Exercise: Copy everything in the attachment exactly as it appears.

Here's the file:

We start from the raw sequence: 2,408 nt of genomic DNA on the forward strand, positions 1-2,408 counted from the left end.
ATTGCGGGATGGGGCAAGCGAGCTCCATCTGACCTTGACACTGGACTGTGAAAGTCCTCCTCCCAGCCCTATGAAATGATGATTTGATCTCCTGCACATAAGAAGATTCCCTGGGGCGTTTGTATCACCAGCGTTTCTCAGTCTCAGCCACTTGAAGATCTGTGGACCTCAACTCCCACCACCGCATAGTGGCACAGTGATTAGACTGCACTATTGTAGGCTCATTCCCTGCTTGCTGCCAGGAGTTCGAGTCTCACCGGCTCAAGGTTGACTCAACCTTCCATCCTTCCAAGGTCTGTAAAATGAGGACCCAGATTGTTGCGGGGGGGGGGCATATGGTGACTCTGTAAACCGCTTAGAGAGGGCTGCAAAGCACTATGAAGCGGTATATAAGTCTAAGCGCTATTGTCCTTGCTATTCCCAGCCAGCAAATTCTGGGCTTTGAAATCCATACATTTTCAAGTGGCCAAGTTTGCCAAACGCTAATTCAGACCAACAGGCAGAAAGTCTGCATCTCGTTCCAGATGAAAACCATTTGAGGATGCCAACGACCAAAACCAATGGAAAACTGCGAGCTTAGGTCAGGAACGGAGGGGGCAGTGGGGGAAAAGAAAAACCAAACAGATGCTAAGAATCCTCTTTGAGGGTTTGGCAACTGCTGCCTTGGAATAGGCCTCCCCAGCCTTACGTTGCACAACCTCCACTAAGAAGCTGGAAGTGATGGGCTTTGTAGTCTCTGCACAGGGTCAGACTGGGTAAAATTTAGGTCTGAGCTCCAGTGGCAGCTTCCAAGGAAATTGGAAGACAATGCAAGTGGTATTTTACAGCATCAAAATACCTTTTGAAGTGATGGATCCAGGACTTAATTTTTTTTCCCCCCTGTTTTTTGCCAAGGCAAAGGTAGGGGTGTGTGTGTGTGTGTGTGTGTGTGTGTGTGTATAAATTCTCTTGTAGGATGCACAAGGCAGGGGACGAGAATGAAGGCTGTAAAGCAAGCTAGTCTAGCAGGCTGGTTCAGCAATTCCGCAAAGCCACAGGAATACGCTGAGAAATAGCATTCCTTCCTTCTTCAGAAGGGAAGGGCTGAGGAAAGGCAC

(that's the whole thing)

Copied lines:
We start from the raw sequence: 2,408 nt of genomic DNA on the forward strand, positions 1-2,408 counted from the left end.
ATTGCGGGATGGGGCAAGCGAGCTCCATCTGACCTTGACACTGGACTGTGAAAGTCCTCCTCCCAGCCCTATGAAATGATGATTTGATCTCCTGCACATAAGAAGATTCCCTGGGGCGTTTGTATCACCAGCGTTTCTCAGTCTCAGCCACTTGAAGATCTGTGGACCTCAACTCCCACCACCGCATAGTGGCACAGTGATTAGACTGCACTATTGTAGGCTCATTCCCTGCTTGCTGCCAGGAGTTCGAGTCTCACCGGCTCAAGGTTGACTCAACCTTCCATCCTTCCAAGGTCTGTAAAATGAGGACCCAGATTGTTGCGGGGGGGGGGCATATGGTGACTCTGTAAACCGCTTAGAGAGGGCTGCAAAGCACTATGAAGCGGTATATAAGTCTAAGCGCTATTGTCCTTGCTATTCCCAGCCAGCAAATTCTGGGCTTTGAAATCCATACATTTTCAAGTGGCCAAGTTTGCCAAACGCTAATTCAGACCAACAGGCAGAAAGTCTGCATCTCGTTCCAGATGAAAACCATTTGAGGATGCCAACGACCAAAACCAATGGAAAACTGCGAGCTTAGGTCAGGAACGGAGGGGGCAGTGGGGGAAAAGAAAAACCAAACAGATGCTAAGAATCCTCTTTGAGGGTTTGGCAACTGCTGCCTTGGAATAGGCCTCCCCAGCCTTACGTTGCACAACCTCCACTAAGAAGCTGGAAGTGATGGGCTTTGTAGTCTCTGCACAGGGTCAGACTGGGTAAAATTTAGGTCTGAGCTCCAGTGGCAGCTTCCAAGGAAATTGGAAGACAATGCAAGTGGTATTTTACAGCATCAAAATACCTTTTGAAGTGATGGATCCAGGACTTAATTTTTTTTCCCCCCTGTTTTTTGCCAAGGCAAAGGTAGGGGTGTGTGTGTGTGTGTGTGTGTGTGTGTGTGTATAAATTCTCTTGTAGGATGCACAAGGCAGGGGACGAGAATGAAGGCTGTAAAGCAAGCTAGTCTAGCAGGCTGGTTCAGCAATTCCGCAAAGCCACAGGAATACGCTGAGAAATAGCATTCCTTCCTTCTTCAGAAGGGAAGGGCTGAGGAAAGGCAC